Sticky Wickets When Purchasing a Property with a Government-Backed Loan | Take Me Home | Bend | The Source Weekly - Bend, Oregon

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Culture » Take Me Home

Sticky Wickets When Purchasing a Property with a Government-Backed Loan

FHA, VA and USDA Property Guidelines



Government-backed home loans, such as FHA, VA and USDA, are great options for eligible buyers. These loans offer low rates, low down payment options and can make it a bit easier for first-time buyers or buyers with credit issues. All that said, the rules on property condition can get tricky.


Because these loans offer low or no down payment options, these programs require the property meet more stringent condition requirements. The reason for the stricter condition requirements is to protect the lenders' interest in the property as collateral. Essentially, the lender needs the property to be in reasonably good condition so it can be sold, should the borrower default on the loan.

Knowing the requirements and guidelines of government backed loans is helpful prior to a home search, helping buyers quickly eliminate properties not eligible. As a seller, discussing the guidelines with your broker will help determine what repairs may be necessary prior to actively marketing the property. It will also help sellers determine their target markets and buyer pool.

With an FHA, VA or USDA loan, the appraiser determines whether the property inspection meets the Department of Housing and Urban Development 's minimum requirements for fire, life and safety.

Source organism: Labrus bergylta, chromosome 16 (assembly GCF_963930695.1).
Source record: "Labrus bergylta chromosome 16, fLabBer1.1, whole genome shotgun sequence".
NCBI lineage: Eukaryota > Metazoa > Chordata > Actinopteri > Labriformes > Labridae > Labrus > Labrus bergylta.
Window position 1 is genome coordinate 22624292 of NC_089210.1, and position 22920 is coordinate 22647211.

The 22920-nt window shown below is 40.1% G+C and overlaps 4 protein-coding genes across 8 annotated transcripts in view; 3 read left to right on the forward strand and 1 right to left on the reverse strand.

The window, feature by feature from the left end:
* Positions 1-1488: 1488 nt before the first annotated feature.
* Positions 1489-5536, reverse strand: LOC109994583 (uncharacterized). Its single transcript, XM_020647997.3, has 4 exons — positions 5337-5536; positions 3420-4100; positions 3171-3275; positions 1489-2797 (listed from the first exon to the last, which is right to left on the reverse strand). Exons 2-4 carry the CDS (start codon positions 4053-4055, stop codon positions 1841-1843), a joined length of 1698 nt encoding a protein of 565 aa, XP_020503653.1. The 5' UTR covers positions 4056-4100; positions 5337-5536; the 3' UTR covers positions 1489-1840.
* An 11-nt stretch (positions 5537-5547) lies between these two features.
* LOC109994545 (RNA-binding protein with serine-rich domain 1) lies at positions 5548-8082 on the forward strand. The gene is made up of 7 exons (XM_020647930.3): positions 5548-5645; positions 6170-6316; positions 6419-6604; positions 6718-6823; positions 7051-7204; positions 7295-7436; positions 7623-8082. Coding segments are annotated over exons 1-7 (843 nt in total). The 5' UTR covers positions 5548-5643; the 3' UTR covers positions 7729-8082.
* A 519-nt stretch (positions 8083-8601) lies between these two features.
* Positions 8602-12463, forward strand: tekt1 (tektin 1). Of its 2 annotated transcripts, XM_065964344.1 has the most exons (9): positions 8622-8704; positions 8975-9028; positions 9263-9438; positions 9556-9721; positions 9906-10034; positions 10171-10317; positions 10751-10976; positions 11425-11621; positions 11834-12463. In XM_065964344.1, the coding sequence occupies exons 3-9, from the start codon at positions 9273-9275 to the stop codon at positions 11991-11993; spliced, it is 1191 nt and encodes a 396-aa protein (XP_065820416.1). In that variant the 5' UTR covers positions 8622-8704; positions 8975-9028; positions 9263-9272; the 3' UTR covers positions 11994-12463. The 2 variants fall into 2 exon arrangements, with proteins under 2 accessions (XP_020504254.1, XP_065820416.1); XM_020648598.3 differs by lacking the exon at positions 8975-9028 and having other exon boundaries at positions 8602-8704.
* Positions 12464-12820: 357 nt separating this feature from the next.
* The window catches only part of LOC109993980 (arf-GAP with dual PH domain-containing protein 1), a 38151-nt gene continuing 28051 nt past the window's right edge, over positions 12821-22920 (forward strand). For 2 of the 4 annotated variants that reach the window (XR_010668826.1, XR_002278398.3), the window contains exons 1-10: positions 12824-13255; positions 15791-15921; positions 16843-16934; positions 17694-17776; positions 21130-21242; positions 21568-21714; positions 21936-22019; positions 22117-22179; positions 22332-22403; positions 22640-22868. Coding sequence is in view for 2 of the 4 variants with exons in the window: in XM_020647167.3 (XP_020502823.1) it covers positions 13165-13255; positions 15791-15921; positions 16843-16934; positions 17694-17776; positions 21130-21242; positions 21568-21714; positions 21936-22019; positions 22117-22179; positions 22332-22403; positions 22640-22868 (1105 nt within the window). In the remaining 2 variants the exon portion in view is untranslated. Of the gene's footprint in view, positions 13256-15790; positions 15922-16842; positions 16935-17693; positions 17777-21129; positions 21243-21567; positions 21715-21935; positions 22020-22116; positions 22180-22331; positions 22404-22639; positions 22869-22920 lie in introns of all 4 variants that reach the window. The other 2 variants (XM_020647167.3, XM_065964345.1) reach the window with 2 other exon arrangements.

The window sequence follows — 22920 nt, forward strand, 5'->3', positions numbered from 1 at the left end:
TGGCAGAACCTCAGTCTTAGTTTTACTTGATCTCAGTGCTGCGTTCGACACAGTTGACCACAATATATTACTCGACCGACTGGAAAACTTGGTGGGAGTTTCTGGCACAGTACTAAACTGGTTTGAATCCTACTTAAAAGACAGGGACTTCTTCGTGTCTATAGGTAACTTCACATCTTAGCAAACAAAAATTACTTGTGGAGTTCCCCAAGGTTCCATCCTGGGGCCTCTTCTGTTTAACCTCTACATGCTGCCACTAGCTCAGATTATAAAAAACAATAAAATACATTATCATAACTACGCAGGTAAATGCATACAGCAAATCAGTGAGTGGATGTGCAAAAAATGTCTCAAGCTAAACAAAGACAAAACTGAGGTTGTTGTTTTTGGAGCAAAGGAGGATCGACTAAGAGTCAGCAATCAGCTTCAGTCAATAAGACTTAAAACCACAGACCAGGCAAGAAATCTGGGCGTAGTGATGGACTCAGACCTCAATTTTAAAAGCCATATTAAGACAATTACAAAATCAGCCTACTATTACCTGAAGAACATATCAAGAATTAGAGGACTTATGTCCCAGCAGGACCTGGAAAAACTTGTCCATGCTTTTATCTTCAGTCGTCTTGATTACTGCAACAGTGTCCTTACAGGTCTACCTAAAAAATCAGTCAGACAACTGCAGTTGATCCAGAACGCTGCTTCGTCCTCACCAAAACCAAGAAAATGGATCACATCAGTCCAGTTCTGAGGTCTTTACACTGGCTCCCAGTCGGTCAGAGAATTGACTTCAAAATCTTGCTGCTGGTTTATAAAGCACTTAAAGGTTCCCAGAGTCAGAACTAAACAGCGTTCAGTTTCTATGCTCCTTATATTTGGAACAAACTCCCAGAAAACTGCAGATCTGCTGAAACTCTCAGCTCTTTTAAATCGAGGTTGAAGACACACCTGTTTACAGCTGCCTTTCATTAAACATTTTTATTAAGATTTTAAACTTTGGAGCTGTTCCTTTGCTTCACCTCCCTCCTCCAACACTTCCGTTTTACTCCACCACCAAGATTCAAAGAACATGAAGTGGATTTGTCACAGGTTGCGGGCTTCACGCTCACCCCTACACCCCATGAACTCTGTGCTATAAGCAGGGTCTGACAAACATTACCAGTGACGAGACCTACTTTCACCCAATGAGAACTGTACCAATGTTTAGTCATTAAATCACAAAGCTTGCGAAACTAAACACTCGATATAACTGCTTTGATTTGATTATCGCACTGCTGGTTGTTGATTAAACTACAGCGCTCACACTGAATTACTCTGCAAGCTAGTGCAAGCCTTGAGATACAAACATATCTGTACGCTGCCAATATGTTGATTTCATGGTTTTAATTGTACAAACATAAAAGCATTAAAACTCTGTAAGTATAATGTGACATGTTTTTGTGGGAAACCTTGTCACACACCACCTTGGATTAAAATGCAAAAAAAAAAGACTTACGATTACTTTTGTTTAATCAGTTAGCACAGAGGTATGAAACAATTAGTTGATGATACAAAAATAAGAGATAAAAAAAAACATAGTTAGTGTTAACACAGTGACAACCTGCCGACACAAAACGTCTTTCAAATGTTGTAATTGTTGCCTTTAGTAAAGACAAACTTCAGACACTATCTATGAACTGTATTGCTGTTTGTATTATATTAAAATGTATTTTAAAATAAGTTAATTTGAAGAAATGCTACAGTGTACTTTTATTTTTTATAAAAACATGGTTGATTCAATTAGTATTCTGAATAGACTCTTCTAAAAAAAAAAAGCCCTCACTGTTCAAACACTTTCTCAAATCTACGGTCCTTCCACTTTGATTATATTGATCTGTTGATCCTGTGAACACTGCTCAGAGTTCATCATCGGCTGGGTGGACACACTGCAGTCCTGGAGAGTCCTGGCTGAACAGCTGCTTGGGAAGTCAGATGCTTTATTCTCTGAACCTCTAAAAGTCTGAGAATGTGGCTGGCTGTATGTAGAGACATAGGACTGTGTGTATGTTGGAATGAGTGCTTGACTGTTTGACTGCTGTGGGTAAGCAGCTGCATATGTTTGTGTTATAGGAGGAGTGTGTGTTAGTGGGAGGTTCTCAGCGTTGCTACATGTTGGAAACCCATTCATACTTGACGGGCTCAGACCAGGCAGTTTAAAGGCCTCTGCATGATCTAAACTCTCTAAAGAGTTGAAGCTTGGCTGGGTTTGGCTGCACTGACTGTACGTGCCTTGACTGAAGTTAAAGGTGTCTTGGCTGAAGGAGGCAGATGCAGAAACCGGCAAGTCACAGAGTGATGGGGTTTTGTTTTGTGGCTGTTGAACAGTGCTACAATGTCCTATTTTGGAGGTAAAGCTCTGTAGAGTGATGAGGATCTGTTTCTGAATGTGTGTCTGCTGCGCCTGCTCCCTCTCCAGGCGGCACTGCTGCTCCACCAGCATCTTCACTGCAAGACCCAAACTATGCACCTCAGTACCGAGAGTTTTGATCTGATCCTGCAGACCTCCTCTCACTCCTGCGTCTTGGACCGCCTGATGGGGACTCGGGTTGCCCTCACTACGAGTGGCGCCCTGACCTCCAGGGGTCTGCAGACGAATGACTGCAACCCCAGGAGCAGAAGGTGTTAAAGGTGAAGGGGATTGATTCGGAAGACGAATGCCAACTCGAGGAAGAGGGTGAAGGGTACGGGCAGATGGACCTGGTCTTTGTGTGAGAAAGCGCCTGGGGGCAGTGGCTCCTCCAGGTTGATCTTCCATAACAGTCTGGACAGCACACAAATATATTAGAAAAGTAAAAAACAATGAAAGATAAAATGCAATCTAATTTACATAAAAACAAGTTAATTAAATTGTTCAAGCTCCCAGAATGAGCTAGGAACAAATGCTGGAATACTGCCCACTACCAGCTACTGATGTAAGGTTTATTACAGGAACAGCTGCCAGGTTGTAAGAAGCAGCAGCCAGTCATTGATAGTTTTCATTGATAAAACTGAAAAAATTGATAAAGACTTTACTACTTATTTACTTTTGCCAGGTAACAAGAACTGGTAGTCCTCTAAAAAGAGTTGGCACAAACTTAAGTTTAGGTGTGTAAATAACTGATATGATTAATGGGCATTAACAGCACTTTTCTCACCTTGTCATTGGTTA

The following provides a fairly comprehensive guideline on what to watch for on a prospective property to purchase and also repairs to be made prior to listing a property:

• Leaky or defective roofs and roofs with a life expectancy of less than three years

• Peeling paint, especially in homes built prior to 1978

• Loose handrails or steps

• Missing or inoperable appliances

• Major plumbing issues and leaks

• Exposed wiring and junction boxes

• Inoperable HVAC and heating systems

• Foundation or structural defects

• Evidence of standing water in crawl spaces or basements

• Rotting window sills, eaves and support columns

• No pressure relief valves or expansion tanks on water heaters

• Bedrooms that don't allow for egress

• Exterior doors that don't properly close and open

• Active and visible pest infestation

• Unpainted downspouts and broken rain gutters

• Leaning or broken fences

• Wood to earth contact

Other things to consider when looking for property when using a government-backed loan, are non-permitted additions or remodels. If a property has a non-permitted addition, or garage conversion as an example, the lender may require that the addition/conversion be brought up to code and permitted. This can get very expensive, very quickly. A seller may choose not to bring the property up to government-required standards; as such it's best to go into the property search with eyes wide open. Conversely, as a seller, these items should be disclosed to the listing broker in order to determine the target buyer. Knowledge is power, and when armed with a solid understanding of the loan programs in play, it can save time, money and potential heartache.

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